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Interested in becoming arborist, have a few questions about seasonal work.

Discussion in 'Employment Forum' started by Xander, Jan 2, 2019.

  1. Xander

    Xander New Member

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    I'm currently employed in the U.S. Airforce and am wanting to become a climbing arborist when I get out next year.

    I'm wondering if this type of work can be prominently a seasonal job, seeing as many major pruning cuts are done during the dormant months of winter. The plan is to work 3-6 months a year, figuring out where to settle down while gaining work experience. Is this a feasible plan for this job?

    I'm currently reading the ISA study guide and practicing my knots, any other advice on what else I can do to prepare myself is greatly appreciated, thank you.
     
  2. Murville Alleman

    Murville Alleman ArboristSite Lurker

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    Come to Atlanta Ga. and get professional climber training from Tree Climbers International; look us up at Treeclimbing.com
     
  3. Murville Alleman

    Murville Alleman ArboristSite Lurker

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  4. LoggerJimbo

    LoggerJimbo New Member

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    are you still progressing?
    do you want to run your own platform?
     
  5. Ketchup

    Ketchup Smells like 2-stroke.

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    @Xander
    There are many forestry and arboriculture jobs that can be done seasonally.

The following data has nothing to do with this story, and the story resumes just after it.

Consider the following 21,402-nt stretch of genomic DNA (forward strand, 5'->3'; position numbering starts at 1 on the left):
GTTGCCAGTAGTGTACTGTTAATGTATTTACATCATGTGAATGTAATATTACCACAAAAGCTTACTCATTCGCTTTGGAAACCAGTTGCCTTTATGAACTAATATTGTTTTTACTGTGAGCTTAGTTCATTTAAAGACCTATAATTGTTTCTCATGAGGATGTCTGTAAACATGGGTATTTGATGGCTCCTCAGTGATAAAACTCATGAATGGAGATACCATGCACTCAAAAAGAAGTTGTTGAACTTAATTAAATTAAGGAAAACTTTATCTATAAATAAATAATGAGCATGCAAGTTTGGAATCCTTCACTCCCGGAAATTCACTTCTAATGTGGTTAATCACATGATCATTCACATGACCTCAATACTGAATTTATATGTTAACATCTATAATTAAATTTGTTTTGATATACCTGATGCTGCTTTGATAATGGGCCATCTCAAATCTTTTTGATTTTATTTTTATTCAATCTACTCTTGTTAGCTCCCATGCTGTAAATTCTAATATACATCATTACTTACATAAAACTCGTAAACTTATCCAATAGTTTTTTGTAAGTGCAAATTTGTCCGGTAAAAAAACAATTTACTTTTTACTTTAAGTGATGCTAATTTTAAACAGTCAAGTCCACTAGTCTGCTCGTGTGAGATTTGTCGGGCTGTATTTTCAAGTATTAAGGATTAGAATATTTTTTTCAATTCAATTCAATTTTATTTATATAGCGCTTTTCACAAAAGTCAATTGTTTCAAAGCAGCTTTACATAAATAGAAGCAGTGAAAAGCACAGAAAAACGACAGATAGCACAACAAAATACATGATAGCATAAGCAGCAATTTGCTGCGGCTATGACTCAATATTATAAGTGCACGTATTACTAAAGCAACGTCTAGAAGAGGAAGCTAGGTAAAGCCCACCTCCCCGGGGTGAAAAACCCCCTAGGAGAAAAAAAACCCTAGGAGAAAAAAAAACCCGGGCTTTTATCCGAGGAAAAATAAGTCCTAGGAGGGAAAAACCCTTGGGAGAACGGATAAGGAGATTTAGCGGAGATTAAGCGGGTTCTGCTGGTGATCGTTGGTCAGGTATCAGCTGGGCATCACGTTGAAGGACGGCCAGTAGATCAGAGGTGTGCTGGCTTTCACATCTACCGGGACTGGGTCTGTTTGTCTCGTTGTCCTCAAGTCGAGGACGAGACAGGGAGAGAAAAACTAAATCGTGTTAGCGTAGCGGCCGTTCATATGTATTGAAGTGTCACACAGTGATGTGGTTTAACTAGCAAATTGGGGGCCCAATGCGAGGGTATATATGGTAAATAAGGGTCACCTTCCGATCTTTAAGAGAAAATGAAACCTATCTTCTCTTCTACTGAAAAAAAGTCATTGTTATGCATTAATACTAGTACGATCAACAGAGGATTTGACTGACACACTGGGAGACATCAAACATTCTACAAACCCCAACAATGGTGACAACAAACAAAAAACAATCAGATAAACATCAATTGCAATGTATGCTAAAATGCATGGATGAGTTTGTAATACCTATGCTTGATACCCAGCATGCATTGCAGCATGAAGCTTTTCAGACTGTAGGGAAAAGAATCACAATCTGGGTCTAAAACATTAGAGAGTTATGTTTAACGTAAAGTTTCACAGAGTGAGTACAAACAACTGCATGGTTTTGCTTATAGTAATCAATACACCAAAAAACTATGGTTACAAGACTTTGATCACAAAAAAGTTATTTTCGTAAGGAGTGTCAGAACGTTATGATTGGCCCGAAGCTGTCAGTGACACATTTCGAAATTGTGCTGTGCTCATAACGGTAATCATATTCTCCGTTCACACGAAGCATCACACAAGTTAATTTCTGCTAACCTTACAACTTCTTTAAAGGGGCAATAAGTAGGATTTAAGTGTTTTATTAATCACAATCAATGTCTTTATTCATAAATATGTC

First, you need to decide if you want to be a trimming and removal guy or a logger. Both are awesome.
    Then you need experience. It’s good that you’re reading and practicing skills, but experience is what makes a tree guy.

    Unfortunately whether you’re moving timber or pruning ornamental gardens, the job starts with some time doing grunt work. Many tree related businesses take advantage of entry level employees. Expect to be paid for hard work and be adamant about your personal safety. If it doesn’t happen, move on. Find a company that will give you enough responsibility to learn but not so much you get hurt.

    Finding a job that allows you seasonal absence is harder. Especially if you want to be gone 6 months or more. Typically a good employer wants to hold on to people who are smart and work hard. But there are many jobs that dry up for part of the year, so getting invited back can be as much of a trick as getting time off. Many people also bounce from one job and location to another until they have more experience and find the right spot. There are tree guys most places in the US, though certain areas are better paying or more hazardous.

    Basically, find good people, work your butt off, and you’ll love it!

    Stay safe.
     

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